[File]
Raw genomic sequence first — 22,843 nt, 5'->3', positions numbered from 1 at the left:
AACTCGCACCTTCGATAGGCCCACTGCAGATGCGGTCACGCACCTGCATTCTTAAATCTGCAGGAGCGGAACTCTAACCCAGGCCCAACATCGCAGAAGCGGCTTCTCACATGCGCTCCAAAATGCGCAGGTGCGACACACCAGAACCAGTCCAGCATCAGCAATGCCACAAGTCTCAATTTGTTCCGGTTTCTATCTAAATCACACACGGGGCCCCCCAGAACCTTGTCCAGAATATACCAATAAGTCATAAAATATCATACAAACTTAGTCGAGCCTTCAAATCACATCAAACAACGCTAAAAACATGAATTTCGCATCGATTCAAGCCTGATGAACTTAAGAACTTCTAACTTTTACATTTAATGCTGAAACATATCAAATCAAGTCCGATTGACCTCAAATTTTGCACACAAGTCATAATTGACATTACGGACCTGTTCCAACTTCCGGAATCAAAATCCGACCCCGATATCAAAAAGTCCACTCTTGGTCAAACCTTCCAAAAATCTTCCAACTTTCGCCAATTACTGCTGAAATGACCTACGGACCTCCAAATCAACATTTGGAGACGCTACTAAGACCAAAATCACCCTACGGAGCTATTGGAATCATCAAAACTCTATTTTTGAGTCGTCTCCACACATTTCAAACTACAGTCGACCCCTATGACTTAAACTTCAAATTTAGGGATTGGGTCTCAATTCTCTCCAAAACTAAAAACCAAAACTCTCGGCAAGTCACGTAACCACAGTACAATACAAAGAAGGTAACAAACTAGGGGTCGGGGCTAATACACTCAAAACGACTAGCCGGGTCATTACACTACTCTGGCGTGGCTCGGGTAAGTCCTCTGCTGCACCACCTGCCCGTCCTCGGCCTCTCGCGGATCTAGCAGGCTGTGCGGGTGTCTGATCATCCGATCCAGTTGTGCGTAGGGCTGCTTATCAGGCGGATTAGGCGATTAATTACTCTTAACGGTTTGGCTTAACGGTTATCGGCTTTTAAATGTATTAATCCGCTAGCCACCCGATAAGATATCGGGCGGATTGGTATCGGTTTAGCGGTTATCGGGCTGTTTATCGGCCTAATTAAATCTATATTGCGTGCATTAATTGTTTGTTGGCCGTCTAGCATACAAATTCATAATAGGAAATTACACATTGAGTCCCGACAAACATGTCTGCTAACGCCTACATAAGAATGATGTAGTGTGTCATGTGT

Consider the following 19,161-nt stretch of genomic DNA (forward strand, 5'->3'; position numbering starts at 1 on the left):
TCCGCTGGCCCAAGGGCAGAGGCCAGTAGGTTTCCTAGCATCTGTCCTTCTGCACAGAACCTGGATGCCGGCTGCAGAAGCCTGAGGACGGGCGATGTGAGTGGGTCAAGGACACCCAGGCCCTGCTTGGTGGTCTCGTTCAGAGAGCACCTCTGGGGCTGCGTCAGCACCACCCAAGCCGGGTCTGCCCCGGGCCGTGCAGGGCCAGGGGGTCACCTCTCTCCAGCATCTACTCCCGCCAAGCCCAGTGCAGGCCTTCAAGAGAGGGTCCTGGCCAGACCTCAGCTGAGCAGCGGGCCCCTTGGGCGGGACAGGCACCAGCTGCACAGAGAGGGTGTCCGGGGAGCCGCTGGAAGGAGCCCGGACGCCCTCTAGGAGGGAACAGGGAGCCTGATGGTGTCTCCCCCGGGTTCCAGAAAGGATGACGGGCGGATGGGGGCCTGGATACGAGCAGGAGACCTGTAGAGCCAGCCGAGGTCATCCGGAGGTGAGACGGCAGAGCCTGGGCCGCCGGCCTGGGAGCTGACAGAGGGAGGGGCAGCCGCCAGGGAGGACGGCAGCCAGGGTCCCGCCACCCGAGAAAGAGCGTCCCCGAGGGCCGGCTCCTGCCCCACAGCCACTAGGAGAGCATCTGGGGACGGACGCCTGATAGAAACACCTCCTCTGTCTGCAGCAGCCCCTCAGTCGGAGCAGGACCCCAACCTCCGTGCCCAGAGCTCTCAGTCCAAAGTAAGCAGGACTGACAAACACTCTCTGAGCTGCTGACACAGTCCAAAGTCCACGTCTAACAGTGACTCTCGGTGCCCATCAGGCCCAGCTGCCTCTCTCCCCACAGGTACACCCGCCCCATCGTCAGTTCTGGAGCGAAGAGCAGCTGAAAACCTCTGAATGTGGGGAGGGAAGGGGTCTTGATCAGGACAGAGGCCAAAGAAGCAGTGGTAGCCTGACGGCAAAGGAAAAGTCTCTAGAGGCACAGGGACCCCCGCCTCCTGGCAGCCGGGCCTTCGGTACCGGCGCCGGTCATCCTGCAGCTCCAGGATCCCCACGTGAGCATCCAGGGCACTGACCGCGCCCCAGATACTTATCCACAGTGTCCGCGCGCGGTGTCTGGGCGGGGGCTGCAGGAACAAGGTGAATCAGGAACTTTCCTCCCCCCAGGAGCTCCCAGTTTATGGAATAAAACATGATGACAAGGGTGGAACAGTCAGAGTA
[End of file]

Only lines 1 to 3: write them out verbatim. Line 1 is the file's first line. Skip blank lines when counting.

Raw genomic sequence first — 22,843 nt, 5'->3', positions numbered from 1 at the left:
AACTCGCACCTTCGATAGGCCCACTGCAGATGCGGTCACGCACCTGCATTCTTAAATCTGCAGGAGCGGAACTCTAACCCAGGCCCAACATCGCAGAAGCGGCTTCTCACATGCGCTCCAAAATGCGCAGGTGCGACACACCAGAACCAGTCCAGCATCAGCAATGCCACAAGTCTCAATTTGTTCCGGTTTCTATCTAAATCACACACGGGGCCCCCCAGAACCTTGTCCAGAATATACCAATAAGTCATAAAATATCATACAAACTTAGTCGAGCCTTCAAATCACATCAAACAACGCTAAAAACATGAATTTCGCATCGATTCAAGCCTGATGAACTTAAGAACTTCTAACTTTTACATTTAATGCTGAAACATATCAAATCAAGTCCGATTGACCTCAAATTTTGCACACAAGTCATAATTGACATTACGGACCTGTTCCAACTTCCGGAATCAAAATCCGACCCCGATATCAAAAAGTCCACTCTTGGTCAAACCTTCCAAAAATCTTCCAACTTTCGCCAATTACTGCTGAAATGACCTACGGACCTCCAAATCAACATTTGGAGACGCTACTAAGACCAAAATCACCCTACGGAGCTATTGGAATCATCAAAACTCTATTTTTGAGTCGTCTCCACACATTTCAAACTACAGTCGACCCCTATGACTTAAACTTCAAATTTAGGGATTGGGTCTCAATTCTCTCCAAAACTAAAAACCAAAACTCTCGGCAAGTCACGTAACCACAGTACAATACAAAGAAGGTAACAAACTAGGGGTCGGGGCTAATACACTCAAAACGACTAGCCGGGTCATTACACTACTCTGGCGTGGCTCGGGTAAGTCCTCTGCTGCACCACCTGCCCGTCCTCGGCCTCTCGCGGATCTAGCAGGCTGTGCGGGTGTCTGATCATCCGATCCAGTTGTGCGTAGGGCTGCTTATCAGGCGGATTAGGCGATTAATTACTCTTAACGGTTTGGCTTAACGGTTATCGGCTTTTAAATGTATTAATCCGCTAGCCACCCGATAAGATATCGGGCGGATTGGTATCGGTTTAGCGGTTATCGGGCTGTTTATCGGCCTAATTAAATCTATATTGCGTGCATTAATTGTTTGTTGGCCGTCTAGCATACAAATTCATAATAGGAAATTACACATTGAGTCCCGACAAACATGTCTGCTAACGCCTACATAAGAATGATGTAGTGTGTCATGTGT

Consider the following 19,161-nt stretch of genomic DNA (forward strand, 5'->3'; position numbering starts at 1 on the left):